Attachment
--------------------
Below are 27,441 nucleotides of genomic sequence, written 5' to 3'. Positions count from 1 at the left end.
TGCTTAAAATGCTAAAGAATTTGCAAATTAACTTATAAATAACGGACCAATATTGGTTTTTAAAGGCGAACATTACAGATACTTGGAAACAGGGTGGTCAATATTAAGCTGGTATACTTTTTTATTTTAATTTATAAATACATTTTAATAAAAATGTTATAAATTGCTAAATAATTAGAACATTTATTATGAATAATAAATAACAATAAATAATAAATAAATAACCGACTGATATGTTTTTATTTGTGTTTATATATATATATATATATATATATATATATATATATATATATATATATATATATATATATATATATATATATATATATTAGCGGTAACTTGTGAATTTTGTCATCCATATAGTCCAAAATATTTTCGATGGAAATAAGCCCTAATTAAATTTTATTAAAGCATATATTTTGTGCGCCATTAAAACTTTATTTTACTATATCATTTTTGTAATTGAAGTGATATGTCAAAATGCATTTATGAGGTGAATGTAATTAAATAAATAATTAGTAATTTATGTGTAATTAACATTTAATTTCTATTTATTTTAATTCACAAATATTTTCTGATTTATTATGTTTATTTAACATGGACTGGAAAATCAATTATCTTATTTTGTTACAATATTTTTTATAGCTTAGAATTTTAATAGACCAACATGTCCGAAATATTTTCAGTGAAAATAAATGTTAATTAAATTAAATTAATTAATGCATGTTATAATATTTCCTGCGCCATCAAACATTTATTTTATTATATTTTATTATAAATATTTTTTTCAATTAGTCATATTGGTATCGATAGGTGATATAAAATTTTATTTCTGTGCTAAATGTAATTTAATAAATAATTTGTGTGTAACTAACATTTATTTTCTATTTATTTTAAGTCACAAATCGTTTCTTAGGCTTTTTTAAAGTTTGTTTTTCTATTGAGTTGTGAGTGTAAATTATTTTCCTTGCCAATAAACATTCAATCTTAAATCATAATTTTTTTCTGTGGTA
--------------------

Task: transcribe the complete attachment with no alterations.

Below are 27,441 nucleotides of genomic sequence, written 5' to 3'. Positions count from 1 at the left end.
TGCTTAAAATGCTAAAGAATTTGCAAATTAACTTATAAATAACGGACCAATATTGGTTTTTAAAGGCGAACATTACAGATACTTGGAAACAGGGTGGTCAATATTAAGCTGGTATACTTTTTTATTTTAATTTATAAATACATTTTAATAAAAATGTTATAAATTGCTAAATAATTAGAACATTTATTATGAATAATAAATAACAATAAATAATAAATAAATAACCGACTGATATGTTTTTATTTGTGTTTATATATATATATATATATATATATATATATATATATATATATATATATATATATATATATATATATATATATATATATTAGCGGTAACTTGTGAATTTTGTCATCCATATAGTCCAAAATATTTTCGATGGAAATAAGCCCTAATTAAATTTTATTAAAGCATATATTTTGTGCGCCATTAAAACTTTATTTTACTATATCATTTTTGTAATTGAAGTGATATGTCAAAATGCATTTATGAGGTGAATGTAATTAAATAAATAATTAGTAATTTATGTGTAATTAACATTTAATTTCTATTTATTTTAATTCACAAATATTTTCTGATTTATTATGTTTATTTAACATGGACTGGAAAATCAATTATCTTATTTTGTTACAATATTTTTTATAGCTTAGAATTTTAATAGACCAACATGTCCGAAATATTTTCAGTGAAAATAAATGTTAATTAAATTAAATTAATTAATGCATGTTATAATATTTCCTGCGCCATCAAACATTTATTTTATTATATTTTATTATAAATATTTTTTTCAATTAGTCATATTGGTATCGATAGGTGATATAAAATTTTATTTCTGTGCTAAATGTAATTTAATAAATAATTTGTGTGTAACTAACATTTATTTTCTATTTATTTTAAGTCACAAATCGTTTCTTAGGCTTTTTTAAAGTTTGTTTTTCTATTGAGTTGTGAGTGTAAATTATTTTCCTTGCCAATAAACATTCAATCTTAAATCATAATTTTTTTCTGTGGTA